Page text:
This Giant ‘Toadzilla’ Might Just Be The World’s Biggest Toad Ever

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There was a toad found in Australia that’s so stinkin’ big, it was dubbed “Toadzilla.”

Now, I’m not a fan of any toad. But, make that toad an enormous monster, and I’m out.

Clocking in at the size of a baby, Toadzilla might just set the record for the biggest toad ever found.

Queensland Government Dept. Of Environment And Science

When the park ranger stumbled upon this giant creature, all she could do was gasp.

I would have screamed, but that’s just me.

Queensland Government Dept. Of Environment And Science

I reached down and grabbed the cane toad and couldn’t believe how big and heavy it was. We dubbed it Toadzilla, and quickly put it into a container so we could remove it from the wild.

Kylee Gray

There was a reason that Toadzilla needed to be removed from its home in the national park.

Queensland Government Dept. Of Environment And Science

Cane toads are actually quite bad for areas they inhabit.

According to WFMY News 2, cane toads secret a “‘milky poison’ called bufotoxin that can cause cardiac arrest as well as psychedelic effects.”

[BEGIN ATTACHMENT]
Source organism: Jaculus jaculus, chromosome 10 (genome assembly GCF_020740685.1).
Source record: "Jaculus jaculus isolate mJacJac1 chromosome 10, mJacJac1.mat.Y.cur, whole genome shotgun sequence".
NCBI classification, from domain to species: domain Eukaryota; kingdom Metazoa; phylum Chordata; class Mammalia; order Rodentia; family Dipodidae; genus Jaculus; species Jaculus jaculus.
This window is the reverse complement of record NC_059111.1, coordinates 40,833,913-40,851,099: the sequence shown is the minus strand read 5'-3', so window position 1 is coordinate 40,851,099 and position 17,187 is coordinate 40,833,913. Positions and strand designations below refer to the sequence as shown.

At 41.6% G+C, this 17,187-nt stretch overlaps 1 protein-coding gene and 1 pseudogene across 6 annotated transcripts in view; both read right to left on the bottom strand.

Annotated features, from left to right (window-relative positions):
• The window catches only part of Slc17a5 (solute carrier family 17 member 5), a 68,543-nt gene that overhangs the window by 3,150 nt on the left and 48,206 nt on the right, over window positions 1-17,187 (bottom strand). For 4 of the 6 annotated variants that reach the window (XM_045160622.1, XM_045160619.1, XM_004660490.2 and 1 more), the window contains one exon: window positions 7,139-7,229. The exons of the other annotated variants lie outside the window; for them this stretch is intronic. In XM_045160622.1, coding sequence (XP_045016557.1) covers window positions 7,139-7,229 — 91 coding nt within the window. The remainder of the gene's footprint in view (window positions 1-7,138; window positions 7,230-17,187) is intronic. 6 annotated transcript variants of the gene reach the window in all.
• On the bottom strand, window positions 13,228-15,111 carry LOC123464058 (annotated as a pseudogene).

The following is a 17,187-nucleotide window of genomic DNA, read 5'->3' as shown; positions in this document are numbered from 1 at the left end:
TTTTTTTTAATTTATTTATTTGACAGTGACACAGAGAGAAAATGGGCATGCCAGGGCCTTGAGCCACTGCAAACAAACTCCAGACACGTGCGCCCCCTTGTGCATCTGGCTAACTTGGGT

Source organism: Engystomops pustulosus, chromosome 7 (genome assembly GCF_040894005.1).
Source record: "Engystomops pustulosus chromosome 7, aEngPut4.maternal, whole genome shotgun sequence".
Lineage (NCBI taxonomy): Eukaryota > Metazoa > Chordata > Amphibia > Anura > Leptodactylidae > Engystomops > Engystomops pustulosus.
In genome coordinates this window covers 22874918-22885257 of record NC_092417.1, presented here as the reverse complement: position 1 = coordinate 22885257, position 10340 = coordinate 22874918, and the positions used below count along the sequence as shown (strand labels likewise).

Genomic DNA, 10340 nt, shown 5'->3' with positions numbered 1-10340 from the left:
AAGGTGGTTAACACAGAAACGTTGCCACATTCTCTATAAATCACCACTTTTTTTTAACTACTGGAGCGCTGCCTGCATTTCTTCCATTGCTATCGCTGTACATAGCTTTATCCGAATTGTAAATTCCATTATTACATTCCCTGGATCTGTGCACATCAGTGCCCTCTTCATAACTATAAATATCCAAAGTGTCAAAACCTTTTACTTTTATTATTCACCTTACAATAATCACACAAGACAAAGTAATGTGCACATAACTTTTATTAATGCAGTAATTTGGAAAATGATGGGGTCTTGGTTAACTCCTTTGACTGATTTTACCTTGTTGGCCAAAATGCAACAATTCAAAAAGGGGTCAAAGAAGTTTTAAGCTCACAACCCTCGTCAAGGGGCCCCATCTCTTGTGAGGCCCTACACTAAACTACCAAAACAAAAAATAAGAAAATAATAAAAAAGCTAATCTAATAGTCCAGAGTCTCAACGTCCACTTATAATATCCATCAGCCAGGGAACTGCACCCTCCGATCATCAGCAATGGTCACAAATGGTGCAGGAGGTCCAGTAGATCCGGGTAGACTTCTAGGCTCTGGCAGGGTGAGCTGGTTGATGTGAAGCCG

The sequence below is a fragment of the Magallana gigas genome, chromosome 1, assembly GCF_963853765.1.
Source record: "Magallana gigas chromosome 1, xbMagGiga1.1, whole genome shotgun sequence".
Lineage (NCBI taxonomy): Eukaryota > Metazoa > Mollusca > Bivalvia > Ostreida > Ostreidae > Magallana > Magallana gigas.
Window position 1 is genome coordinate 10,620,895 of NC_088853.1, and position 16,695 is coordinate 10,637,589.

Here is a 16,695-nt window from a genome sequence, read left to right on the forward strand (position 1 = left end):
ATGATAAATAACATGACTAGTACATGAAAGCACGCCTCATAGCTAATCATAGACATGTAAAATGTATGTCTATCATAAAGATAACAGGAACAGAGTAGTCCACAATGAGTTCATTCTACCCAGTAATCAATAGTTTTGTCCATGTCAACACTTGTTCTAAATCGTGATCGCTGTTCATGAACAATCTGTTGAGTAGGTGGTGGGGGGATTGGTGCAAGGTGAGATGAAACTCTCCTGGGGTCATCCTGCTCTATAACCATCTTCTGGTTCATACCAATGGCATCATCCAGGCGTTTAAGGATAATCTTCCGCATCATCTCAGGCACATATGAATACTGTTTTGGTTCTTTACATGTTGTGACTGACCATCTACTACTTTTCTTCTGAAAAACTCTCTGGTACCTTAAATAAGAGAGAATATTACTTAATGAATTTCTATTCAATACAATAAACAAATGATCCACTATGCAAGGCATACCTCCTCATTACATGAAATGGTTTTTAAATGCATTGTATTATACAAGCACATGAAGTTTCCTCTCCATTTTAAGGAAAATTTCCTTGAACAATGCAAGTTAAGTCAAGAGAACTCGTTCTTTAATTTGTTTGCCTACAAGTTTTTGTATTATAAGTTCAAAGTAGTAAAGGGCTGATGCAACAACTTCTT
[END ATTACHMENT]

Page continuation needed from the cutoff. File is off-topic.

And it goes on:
They also have no natural predators. So, as you can imagine, they tend to overrun the areas in which they thrive.

Not only are they poisonous pests, these cane toads can and will eat anything it can fit into its mouth.

That includes insects, reptiles, and small mammals.

Can you just imagine the animals that Toadzilla could fit in her pie hole?!? Like, watch your pets!

In case you are wondering what they did with Toadzilla, they euthanized her.

I know, it seems a shame to euthanize a world record toad, but she had the potential to create havoc in and around her home.

Queensland Government Dept. Of Environment And Science

A female cane toad like potentially Toadzilla would lay up to 35,000 eggs. So their capacity to reproduce is quite staggering. And all parts of the cane toad’s breeding cycle are poisonous to Australian native species, so prevention is a big part of how we need to manage them.

Barry Nola, senior park ranger

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